At the annual meeting of the Western and Central Pacific Fisheries Commission (WCPFC), the main controversial issue was to find measures to reduce the overfishing of bigeye tuna. Scientists say bigeye tuna stocks are at record low levels, although some fishing nations say that they are unwilling to limit their fishing effort any further. A Greenpeace Pacific representative highlighted that, last year, there were 3,600 longline vessels registered to fish in the Pacific – over half of the global longline fleet – as well as 297 large industrial purse seine vessels: “This is a record for the Pacific,” he said. The WCPFC Fisheries Yearbook shows that China, Indonesia, Japan, South Korea, Taiwan and the US together catch 80% of overfished bigeye in the region.
The executive director of the WCPFC admitted that there are too many purse seiners, but “this can be worked out by appealing to the distant water nations’ economic goals: the benefit to the distant water fleets and to the Pacific is to have profitable fleets, and you don’t have profitable fleets if you have too many boats in there.”
Costs also affect the fleets’ profitability. Prior to the meeting, the Pacific ACP countries’ Parties to the Nauru Agreement (PNA) said that foreign fishing nations must compensate them financially for their conservation burden – i.e. their work to manage sustainable tuna fisheries. For example, PNA estimated that their 3-month ban on the use of fish aggregating devices (FADs) means that they lose US$60 million a year – therefore, “the PNA will only impose a longer FAD ban if foreign fishing nations pay US$15 million per month of FAD ban to us to financially compensate us for the conservation burden of this extra measure,” emphasised the PNA director.
PNA, supported by the Pacific Forum Fisheries Agency (FFA), proposed that every conservation and management measure put to WCPFC is accompanied by a statement that reveals how the measure would impact on Pacific countries and territories. If the statement reveals the measure is likely to have a negative impact on Pacific islands countries, it should be changed to counter negative impacts. Such a statement should address various issues, including:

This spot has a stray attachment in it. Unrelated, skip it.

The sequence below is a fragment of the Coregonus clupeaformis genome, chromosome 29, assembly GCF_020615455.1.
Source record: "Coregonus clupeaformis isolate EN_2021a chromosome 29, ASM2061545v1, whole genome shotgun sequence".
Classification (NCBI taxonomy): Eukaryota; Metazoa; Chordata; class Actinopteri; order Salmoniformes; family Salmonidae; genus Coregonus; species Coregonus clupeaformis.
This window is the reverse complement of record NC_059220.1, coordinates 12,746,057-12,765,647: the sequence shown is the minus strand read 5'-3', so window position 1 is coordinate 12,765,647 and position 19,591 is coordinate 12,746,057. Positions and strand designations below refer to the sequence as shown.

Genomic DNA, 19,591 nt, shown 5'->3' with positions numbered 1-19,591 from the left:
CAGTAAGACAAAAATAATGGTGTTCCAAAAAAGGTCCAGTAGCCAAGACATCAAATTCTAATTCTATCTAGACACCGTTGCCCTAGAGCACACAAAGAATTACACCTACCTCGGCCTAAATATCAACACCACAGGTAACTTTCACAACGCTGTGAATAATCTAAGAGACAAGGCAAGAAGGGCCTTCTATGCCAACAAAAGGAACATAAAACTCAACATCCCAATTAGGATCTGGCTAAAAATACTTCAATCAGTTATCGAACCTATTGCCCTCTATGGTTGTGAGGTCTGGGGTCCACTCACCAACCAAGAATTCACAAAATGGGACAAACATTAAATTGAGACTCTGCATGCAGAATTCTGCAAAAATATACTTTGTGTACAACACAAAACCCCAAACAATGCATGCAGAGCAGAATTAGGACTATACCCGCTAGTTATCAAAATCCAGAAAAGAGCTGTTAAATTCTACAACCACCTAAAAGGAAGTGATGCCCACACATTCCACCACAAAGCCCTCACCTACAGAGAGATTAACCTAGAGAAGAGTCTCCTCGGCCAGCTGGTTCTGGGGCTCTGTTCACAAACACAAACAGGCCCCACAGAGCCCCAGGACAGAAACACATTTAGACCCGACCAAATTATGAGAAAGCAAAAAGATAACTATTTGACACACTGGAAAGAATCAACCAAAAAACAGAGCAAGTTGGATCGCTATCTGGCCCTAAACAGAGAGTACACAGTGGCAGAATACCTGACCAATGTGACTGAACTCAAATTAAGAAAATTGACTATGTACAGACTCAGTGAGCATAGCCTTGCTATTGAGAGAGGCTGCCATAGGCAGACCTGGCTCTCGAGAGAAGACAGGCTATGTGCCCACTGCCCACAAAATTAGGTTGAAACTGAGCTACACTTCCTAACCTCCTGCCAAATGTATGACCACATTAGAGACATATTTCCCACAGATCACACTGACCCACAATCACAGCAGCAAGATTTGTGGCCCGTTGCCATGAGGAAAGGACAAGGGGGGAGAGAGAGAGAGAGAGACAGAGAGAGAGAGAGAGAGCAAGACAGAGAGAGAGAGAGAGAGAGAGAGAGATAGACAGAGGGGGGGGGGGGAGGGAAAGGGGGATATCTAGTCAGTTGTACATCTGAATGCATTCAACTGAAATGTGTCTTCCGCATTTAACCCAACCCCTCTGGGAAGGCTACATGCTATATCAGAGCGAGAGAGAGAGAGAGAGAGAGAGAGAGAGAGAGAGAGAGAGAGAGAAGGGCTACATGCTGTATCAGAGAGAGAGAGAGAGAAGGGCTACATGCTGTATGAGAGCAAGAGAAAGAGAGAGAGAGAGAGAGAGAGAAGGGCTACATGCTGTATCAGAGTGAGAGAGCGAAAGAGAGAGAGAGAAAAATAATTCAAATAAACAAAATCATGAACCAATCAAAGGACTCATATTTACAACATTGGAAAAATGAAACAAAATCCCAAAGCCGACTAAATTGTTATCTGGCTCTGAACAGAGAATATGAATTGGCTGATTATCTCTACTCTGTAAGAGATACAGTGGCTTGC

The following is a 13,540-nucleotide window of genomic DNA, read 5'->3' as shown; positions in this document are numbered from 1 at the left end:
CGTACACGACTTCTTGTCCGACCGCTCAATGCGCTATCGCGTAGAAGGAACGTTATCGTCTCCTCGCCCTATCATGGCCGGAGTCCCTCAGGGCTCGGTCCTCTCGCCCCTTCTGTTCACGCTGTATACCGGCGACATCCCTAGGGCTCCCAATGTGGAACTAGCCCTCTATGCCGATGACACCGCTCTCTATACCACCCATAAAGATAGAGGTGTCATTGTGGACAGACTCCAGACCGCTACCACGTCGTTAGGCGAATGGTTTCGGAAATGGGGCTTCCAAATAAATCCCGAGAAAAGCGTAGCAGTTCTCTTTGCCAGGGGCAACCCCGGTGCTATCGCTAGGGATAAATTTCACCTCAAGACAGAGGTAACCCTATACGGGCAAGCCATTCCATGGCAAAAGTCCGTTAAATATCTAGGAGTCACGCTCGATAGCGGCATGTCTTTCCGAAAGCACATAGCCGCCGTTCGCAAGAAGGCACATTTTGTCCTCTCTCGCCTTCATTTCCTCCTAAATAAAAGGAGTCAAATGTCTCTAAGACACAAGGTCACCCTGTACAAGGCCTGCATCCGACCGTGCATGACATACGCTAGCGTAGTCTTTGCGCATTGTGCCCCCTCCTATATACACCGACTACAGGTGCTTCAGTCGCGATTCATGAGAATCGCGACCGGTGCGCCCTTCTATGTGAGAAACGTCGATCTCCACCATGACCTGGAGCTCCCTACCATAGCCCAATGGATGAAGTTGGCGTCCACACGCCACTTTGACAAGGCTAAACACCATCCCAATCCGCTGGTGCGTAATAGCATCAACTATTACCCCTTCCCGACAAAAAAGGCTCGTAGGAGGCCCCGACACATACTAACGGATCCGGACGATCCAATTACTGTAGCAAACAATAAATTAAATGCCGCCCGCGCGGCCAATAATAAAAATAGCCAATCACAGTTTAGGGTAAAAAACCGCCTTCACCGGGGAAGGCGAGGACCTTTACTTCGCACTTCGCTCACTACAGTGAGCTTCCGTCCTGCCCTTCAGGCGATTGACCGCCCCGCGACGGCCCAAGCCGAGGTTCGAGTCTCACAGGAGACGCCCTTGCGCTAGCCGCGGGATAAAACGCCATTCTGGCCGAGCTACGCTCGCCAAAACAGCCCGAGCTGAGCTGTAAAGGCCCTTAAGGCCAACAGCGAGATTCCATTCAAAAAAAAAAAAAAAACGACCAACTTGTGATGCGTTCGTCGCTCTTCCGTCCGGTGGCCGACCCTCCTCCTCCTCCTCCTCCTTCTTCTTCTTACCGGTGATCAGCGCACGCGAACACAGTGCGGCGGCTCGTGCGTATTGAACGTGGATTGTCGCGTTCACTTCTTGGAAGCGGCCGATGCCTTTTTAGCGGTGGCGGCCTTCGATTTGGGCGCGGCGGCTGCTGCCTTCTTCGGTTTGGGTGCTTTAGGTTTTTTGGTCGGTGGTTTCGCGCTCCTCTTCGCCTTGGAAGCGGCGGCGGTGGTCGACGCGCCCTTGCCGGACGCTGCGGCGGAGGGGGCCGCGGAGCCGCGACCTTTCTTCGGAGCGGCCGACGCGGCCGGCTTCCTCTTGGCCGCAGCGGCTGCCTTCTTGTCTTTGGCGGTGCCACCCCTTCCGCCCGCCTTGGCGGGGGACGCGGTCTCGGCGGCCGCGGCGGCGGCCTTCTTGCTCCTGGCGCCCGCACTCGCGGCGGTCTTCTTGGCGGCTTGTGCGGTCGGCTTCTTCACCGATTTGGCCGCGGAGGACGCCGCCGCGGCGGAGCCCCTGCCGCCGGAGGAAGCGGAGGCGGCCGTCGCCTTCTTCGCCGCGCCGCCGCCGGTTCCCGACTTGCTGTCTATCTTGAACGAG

- Who is required to implement the proposed measure?
- On which small island developing states (SIDS) would this proposal impact, in what way(s) and in what proportions?
- What are the resource implications, including financial and capacity, of this proposal?
- What assistance mechanisms and associated timeframe, including training and financial support, need to be in place before such a proposal is implemented?
The meeting finally agreed to reduce catches of bigeye by foreign longliners, and to freeze the number of foreign purse seiners. However, the WCPFC executive director was “disappointed that again it’s a one-year measure… when we really needed a three-to-five-year measure with tough controls in it.” His disappointment was shared by the PNA director and by the European Commission which considered that more drastic reduction of fishing effort of purse seiners and of longliners would have been necessary to reduce bigeye tuna fishing to sustainable levels.
Although short-term measures have been decided, it is worrying that no overall reduction of fishing effort, or overall freezing of fishing capacity, has been agreed. The proposed measures – reduction of fishing effort and freezing of capacity – will only apply to foreign flagged vessels. It means that, if vessels reflag to a Pacific coastal country, none of these limitations will apply and overcapacity may continue to increase, leading to overexploitation. It will then be up to Pacific countries, as flag states, to ensure that these reflagged vessels do not contribute to overfishing in the region. Given their limited capacities this will not be an easy task; they clearly highlight that the current conservation burden of managing tuna fishing activities is disproportionate for SIDS. It is therefore most important for Pacific ACP countries to identify ways to increase their capacities, the assistance mechanisms and associated timeframe – including training and financial support – required to monitor, and appropriately control fishing activities taking place in their exclusive economic zone (EEZ) and those taking place under their flag, as well as efficiently fight against illegal unreported and unregulated (IUU) fishing. The assistance fund, set up in the framework of the New York Agreement on the Conservation and Management of Straddling Stocks and Highly Migratory species, could be of help here. This fund was set up to support developing countries’ efforts to implement tuna regional fisheries management organisations’ (RFMOs’) measures.